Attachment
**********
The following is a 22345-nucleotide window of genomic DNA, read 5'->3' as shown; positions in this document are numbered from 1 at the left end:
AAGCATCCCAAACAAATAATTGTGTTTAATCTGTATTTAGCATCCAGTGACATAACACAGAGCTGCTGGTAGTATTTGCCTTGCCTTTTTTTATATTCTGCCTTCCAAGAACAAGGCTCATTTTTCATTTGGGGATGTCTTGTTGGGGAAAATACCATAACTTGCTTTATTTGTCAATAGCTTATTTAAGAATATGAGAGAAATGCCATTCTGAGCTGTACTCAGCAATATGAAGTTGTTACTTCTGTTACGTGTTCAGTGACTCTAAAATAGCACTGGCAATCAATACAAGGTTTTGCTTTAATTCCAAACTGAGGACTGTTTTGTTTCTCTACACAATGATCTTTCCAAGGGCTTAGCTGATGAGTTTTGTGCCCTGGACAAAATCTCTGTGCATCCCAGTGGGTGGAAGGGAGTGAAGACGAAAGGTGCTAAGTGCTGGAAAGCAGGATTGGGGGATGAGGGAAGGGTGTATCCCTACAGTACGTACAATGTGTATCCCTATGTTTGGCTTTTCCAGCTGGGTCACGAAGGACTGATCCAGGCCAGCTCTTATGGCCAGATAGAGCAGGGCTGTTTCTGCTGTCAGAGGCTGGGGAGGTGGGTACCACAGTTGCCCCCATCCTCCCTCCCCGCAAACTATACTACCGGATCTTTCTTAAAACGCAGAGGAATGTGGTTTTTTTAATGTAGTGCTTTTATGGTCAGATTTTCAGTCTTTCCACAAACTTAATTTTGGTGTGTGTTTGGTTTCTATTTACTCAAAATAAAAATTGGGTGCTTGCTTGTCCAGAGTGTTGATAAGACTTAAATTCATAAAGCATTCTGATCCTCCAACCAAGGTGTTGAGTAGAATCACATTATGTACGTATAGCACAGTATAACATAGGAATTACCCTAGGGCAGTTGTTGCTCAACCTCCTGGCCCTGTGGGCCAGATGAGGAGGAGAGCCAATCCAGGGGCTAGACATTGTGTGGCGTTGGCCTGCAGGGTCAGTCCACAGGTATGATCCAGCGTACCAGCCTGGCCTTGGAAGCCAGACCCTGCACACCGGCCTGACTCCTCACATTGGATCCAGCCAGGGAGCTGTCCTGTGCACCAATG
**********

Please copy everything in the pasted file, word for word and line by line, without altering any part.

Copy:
The following is a 22345-nucleotide window of genomic DNA, read 5'->3' as shown; positions in this document are numbered from 1 at the left end:
AAGCATCCCAAACAAATAATTGTGTTTAATCTGTATTTAGCATCCAGTGACATAACACAGAGCTGCTGGTAGTATTTGCCTTGCCTTTTTTTATATTCTGCCTTCCAAGAACAAGGCTCATTTTTCATTTGGGGATGTCTTGTTGGGGAAAATACCATAACTTGCTTTATTTGTCAATAGCTTATTTAAGAATATGAGAGAAATGCCATTCTGAGCTGTACTCAGCAATATGAAGTTGTTACTTCTGTTACGTGTTCAGTGACTCTAAAATAGCACTGGCAATCAATACAAGGTTTTGCTTTAATTCCAAACTGAGGACTGTTTTGTTTCTCTACACAATGATCTTTCCAAGGGCTTAGCTGATGAGTTTTGTGCCCTGGACAAAATCTCTGTGCATCCCAGTGGGTGGAAGGGAGTGAAGACGAAAGGTGCTAAGTGCTGGAAAGCAGGATTGGGGGATGAGGGAAGGGTGTATCCCTACAGTACGTACAATGTGTATCCCTATGTTTGGCTTTTCCAGCTGGGTCACGAAGGACTGATCCAGGCCAGCTCTTATGGCCAGATAGAGCAGGGCTGTTTCTGCTGTCAGAGGCTGGGGAGGTGGGTACCACAGTTGCCCCCATCCTCCCTCCCCGCAAACTATACTACCGGATCTTTCTTAAAACGCAGAGGAATGTGGTTTTTTTAATGTAGTGCTTTTATGGTCAGATTTTCAGTCTTTCCACAAACTTAATTTTGGTGTGTGTTTGGTTTCTATTTACTCAAAATAAAAATTGGGTGCTTGCTTGTCCAGAGTGTTGATAAGACTTAAATTCATAAAGCATTCTGATCCTCCAACCAAGGTGTTGAGTAGAATCACATTATGTACGTATAGCACAGTATAACATAGGAATTACCCTAGGGCAGTTGTTGCTCAACCTCCTGGCCCTGTGGGCCAGATGAGGAGGAGAGCCAATCCAGGGGCTAGACATTGTGTGGCGTTGGCCTGCAGGGTCAGTCCACAGGTATGATCCAGCGTACCAGCCTGGCCTTGGAAGCCAGACCCTGCACACCGGCCTGACTCCTCACATTGGATCCAGCCAGGGAGCTGTCCTGTGCACCAATG